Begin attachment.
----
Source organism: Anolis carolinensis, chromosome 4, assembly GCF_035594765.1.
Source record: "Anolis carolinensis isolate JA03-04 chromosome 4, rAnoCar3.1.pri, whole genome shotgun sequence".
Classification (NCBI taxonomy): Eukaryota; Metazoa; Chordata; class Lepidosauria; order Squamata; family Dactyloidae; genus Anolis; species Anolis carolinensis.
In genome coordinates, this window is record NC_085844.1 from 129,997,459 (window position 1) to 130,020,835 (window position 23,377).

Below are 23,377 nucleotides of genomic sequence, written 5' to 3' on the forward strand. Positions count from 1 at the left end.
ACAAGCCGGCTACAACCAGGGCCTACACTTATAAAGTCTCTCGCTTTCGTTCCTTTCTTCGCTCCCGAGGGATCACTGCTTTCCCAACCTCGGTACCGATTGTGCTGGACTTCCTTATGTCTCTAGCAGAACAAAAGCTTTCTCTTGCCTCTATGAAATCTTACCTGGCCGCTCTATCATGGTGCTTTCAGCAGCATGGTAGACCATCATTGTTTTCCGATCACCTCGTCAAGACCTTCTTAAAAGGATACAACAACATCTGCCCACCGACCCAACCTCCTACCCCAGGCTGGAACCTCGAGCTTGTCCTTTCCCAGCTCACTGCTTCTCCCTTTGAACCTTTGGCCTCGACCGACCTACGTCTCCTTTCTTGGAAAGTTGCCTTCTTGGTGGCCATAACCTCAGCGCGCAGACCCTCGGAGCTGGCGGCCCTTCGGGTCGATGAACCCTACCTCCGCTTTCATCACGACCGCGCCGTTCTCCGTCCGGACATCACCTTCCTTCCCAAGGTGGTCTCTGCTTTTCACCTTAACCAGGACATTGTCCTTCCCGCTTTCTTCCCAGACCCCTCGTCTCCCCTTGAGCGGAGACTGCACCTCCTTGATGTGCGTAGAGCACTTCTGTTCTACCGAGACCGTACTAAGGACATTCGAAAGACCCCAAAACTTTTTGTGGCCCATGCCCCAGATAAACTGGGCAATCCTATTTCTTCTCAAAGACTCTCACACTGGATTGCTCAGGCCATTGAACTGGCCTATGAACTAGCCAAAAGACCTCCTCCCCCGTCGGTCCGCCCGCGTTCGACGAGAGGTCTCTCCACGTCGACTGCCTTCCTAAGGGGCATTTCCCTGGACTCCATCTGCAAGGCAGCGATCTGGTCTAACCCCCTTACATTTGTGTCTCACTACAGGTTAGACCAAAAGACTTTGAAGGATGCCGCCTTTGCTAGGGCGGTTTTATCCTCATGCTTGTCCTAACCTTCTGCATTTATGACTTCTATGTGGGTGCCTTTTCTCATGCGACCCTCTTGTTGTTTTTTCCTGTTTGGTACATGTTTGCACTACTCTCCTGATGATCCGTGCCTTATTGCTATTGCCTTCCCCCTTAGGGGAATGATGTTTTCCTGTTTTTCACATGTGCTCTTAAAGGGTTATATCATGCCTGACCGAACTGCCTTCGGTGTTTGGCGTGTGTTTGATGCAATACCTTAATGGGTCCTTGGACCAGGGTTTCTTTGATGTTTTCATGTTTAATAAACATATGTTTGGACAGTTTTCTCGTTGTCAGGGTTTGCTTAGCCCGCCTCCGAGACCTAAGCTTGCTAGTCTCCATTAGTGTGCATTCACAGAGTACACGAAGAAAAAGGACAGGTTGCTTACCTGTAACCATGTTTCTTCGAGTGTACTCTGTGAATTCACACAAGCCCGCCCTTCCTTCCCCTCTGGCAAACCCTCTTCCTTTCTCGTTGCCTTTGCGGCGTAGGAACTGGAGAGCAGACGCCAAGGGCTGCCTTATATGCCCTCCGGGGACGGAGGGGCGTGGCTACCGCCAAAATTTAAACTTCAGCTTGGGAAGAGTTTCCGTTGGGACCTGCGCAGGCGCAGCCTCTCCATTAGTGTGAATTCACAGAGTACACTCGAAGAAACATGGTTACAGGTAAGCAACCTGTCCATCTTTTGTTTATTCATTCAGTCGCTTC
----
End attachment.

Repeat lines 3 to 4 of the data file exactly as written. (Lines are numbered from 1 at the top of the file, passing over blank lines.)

Classification (NCBI taxonomy): Eukaryota; Metazoa; Chordata; class Lepidosauria; order Squamata; family Dactyloidae; genus Anolis; species Anolis carolinensis.
In genome coordinates, this window is record NC_085844.1 from 129,997,459 (window position 1) to 130,020,835 (window position 23,377).